Yeah, Sarah, I would be surprised if a popular Democrat runs versus Biden. I wouldn’t be surprised, however, if he declines to run for reelection.
But if Trump were to all of a sudden wait to announce or were even to float the idea he won’t run that could complicate Biden’s decision-making process if he is considering not running once again. I think I’m simply skeptical that Biden would surrender without an obvious beneficiary apparent regardless of his age.
(After all, he beat Trump in 2020.) However I’m unsure just how much the information backs that up. According to a You, Gov/Yahoo News survey from the beginning of the month, signed up citizens chose Biden over Trump 45 percent to 42 percent. But they also picked Harris over Trump 45 percent to 44 percent.
And that’s before even entering into the fact that 2024 is 2 years away and early general-election polls are quite meaningless. It mostly depends on the pollster as to whether Biden leads or Trump leads, but on balance, Biden might lead a little most of the time. I do think, however, some Democrats believe anybody other than Biden might be weaker versus Trump.
Most of the discontent appears to be coming within Biden’s own party, too. To be clear, 75 percent of Democrats said they authorize of the job Biden is doing as president.
Where Biden goes from here back up or stagnant could be important to determining whether he runs again., but he’s still undersea total.
Is it fair to say that we’re all in agreement that there is not space for anybody else in the Democratic primary aside from Biden unless, of course, he does not run? Yes! The fact that no one easily comes to mind informs me yes. Yes. OK, time to talk about the Republican side of things.
Ron De, Santis, former Vice President Mike Pence, previous UN Ambassador Nikki Haley, former Secretary of State Mike Pompeo and Maryland Gov. Larry Hogan all appear to be lining up to run. But, of those, De, Santis is the only one who (currently) appears efficient in defeating Trump must the former president indeed run.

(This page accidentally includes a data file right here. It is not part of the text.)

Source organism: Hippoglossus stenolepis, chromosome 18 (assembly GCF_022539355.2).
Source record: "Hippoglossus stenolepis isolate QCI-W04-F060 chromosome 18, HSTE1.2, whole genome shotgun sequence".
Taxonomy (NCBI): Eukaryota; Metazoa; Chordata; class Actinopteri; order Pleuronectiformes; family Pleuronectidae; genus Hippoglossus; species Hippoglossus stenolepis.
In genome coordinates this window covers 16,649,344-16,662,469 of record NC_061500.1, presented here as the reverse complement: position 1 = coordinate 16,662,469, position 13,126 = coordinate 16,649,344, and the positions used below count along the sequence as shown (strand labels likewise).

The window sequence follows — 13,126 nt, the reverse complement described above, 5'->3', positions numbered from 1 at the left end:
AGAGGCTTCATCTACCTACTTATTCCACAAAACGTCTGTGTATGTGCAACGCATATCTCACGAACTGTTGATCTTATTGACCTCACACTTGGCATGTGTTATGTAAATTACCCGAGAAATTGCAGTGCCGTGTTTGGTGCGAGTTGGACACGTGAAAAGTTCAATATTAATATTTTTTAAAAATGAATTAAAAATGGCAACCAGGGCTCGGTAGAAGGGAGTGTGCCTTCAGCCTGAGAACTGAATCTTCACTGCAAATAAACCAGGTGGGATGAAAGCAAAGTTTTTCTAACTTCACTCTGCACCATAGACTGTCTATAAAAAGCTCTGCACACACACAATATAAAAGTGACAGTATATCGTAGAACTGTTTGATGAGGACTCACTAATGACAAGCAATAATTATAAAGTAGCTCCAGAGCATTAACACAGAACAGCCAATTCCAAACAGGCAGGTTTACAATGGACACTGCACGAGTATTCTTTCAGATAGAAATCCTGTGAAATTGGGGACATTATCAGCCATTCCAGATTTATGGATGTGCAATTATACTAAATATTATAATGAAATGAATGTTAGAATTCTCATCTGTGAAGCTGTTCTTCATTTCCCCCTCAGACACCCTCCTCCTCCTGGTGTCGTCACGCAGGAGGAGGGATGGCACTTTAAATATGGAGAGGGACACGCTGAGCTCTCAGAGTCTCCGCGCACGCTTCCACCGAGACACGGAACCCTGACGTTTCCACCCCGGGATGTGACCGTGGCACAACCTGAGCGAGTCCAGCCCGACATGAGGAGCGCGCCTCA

We saw in 2016 that the Republican primaries’ use of winner-take-all or winner-take-most delegate systems assisted Trump quite conveniently win the nomination with only a plurality of the primary vote. So if you get a number of candidates splitting up the vote not going for Trump, it’s simply going to make it much easier for him to win.
You’re not challenging a sitting president, and there definitely appears to be at least some hesitancy over Trump and the concept that he has too much luggage and may not be able to win in a basic election once again. A New York Times/Siena College poll from last month discovered, for example, that nearly half of Americans who prepared to vote in the 2024 Republican primary would select a prospect other than Trump in a main race.
I’m thankful you brought up that poll, because I believed that was an intriguing way to frame the results, as one might also argue from that poll that Trump is still the undeniable leader. He was first, with 49 percent assistance, and De, Santis was in 2nd, at 25 percent.
There is definitely more room for an opposition to Trump than to Biden, however Trump would still be favored. According to a current Politico/Morning Consult survey, 56 percent of Republican and independent authorized voters said they would support Trump, while 18 percent said they would support De, Santis, 8 percent said they would support Pence and a lot of other prospects all got 2 percent or less.
According to that You, Gov/Yahoo News poll I pointed out previously, Trump beats De, Santis 44 percent to 35 percent among signed up citizens in a direct match. Absolutely, but this point (from the Times reporting on the poll) was a fascinating comparison to me: “His share of the Republican main electorate is less than Hillary Clinton’s amongst Democrats was at the start of the 2016 race.” Of course, Clinton eventually won that race, however it wasn’t a warranty Sanders gave her a genuine run for her money.
The Times might have also compared Trump to Gore’s position in 1999. He, obviously, went on to win the primary without much problem. That said, De, Santis is plainly a genuine threat to Trump; a 9-point lead in the polls is not secure. That’s especially real given that Trump has universal name acknowledgment, while De, Santis does not.
I understand we had a chat back then about whether Trump’s grip on the GOP is still strong. At the time, I stated that Trump may be weaker than some want to confess, but after Tuesday night’s results most notably Wyoming Rep. Liz Cheney’s primary loss coupled with the fates of the nine other Republicans who voted to impeach the previous president I actually believe it’ll be truly difficult for another Republican to cut through his power.